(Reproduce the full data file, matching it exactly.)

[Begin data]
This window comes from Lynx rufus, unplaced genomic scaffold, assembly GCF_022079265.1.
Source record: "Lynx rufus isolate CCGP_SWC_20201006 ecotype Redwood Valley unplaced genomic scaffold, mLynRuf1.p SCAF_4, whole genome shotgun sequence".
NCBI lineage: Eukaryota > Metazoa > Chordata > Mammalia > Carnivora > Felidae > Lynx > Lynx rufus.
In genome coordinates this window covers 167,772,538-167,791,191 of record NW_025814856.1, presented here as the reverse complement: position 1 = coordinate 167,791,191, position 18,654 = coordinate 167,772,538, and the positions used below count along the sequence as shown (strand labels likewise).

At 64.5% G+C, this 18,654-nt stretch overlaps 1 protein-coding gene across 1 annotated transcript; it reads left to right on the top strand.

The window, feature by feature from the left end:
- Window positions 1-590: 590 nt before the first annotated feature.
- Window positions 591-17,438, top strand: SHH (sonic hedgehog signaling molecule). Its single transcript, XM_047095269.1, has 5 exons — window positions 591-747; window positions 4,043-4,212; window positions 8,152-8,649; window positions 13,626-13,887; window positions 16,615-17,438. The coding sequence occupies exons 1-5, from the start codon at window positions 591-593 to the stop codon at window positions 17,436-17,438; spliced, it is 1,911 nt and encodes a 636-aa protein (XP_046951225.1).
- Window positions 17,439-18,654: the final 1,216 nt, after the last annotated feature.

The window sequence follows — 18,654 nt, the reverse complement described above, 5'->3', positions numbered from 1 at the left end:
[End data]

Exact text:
This window comes from Lynx rufus, unplaced genomic scaffold, assembly GCF_022079265.1.
Source record: "Lynx rufus isolate CCGP_SWC_20201006 ecotype Redwood Valley unplaced genomic scaffold, mLynRuf1.p SCAF_4, whole genome shotgun sequence".
NCBI lineage: Eukaryota > Metazoa > Chordata > Mammalia > Carnivora > Felidae > Lynx > Lynx rufus.
In genome coordinates this window covers 167,772,538-167,791,191 of record NW_025814856.1, presented here as the reverse complement: position 1 = coordinate 167,791,191, position 18,654 = coordinate 167,772,538, and the positions used below count along the sequence as shown (strand labels likewise).

At 64.5% G+C, this 18,654-nt stretch overlaps 1 protein-coding gene across 1 annotated transcript; it reads left to right on the top strand.

The window, feature by feature from the left end:
- Window positions 1-590: 590 nt before the first annotated feature.
- Window positions 591-17,438, top strand: SHH (sonic hedgehog signaling molecule). Its single transcript, XM_047095269.1, has 5 exons — window positions 591-747; window positions 4,043-4,212; window positions 8,152-8,649; window positions 13,626-13,887; window positions 16,615-17,438. The coding sequence occupies exons 1-5, from the start codon at window positions 591-593 to the stop codon at window positions 17,436-17,438; spliced, it is 1,911 nt and encodes a 636-aa protein (XP_046951225.1).
- Window positions 17,439-18,654: the final 1,216 nt, after the last annotated feature.

The window sequence follows — 18,654 nt, the reverse complement described above, 5'->3', positions numbered from 1 at the left end: